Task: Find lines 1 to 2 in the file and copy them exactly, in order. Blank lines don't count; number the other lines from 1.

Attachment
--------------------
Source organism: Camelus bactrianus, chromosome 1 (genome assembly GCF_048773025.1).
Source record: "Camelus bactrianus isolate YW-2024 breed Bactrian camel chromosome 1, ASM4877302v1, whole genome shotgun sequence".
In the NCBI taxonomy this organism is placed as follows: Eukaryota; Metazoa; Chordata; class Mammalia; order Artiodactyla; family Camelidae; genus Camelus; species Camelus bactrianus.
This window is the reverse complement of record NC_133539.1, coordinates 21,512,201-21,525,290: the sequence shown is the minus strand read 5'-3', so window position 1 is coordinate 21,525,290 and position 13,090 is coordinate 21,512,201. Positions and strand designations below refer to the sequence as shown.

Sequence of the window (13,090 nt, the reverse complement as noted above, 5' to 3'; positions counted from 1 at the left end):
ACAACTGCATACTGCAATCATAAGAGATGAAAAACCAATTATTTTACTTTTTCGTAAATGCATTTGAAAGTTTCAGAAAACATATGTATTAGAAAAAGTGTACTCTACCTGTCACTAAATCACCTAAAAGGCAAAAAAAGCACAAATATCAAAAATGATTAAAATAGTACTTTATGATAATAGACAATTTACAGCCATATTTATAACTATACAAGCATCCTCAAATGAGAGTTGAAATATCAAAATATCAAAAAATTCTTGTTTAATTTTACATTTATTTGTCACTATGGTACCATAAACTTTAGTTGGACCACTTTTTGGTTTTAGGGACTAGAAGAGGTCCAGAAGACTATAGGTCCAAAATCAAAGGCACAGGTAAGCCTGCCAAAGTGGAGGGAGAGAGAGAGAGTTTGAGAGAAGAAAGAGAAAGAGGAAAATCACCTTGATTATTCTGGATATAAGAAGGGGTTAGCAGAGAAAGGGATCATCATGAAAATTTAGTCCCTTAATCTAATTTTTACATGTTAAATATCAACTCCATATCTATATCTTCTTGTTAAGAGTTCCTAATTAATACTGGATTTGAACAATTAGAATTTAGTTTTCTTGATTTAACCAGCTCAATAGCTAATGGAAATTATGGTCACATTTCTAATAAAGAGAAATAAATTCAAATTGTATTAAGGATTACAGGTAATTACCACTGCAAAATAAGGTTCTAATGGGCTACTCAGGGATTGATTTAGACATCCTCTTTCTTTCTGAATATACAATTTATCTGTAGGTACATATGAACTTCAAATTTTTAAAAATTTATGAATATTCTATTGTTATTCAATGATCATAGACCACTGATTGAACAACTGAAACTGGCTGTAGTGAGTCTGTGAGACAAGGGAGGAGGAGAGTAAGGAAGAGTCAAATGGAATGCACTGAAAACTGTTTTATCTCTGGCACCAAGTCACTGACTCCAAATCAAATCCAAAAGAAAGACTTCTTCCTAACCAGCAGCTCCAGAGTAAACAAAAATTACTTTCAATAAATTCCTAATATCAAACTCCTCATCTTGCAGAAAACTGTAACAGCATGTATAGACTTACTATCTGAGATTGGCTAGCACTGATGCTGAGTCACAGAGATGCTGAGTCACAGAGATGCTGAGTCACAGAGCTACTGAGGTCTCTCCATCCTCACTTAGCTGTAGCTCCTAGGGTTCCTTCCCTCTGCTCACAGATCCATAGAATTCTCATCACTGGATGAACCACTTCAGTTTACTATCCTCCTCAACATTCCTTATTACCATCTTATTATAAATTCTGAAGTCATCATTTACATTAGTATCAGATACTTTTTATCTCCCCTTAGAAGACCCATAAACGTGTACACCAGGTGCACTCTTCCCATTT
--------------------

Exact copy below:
Source organism: Camelus bactrianus, chromosome 1 (genome assembly GCF_048773025.1).
Source record: "Camelus bactrianus isolate YW-2024 breed Bactrian camel chromosome 1, ASM4877302v1, whole genome shotgun sequence".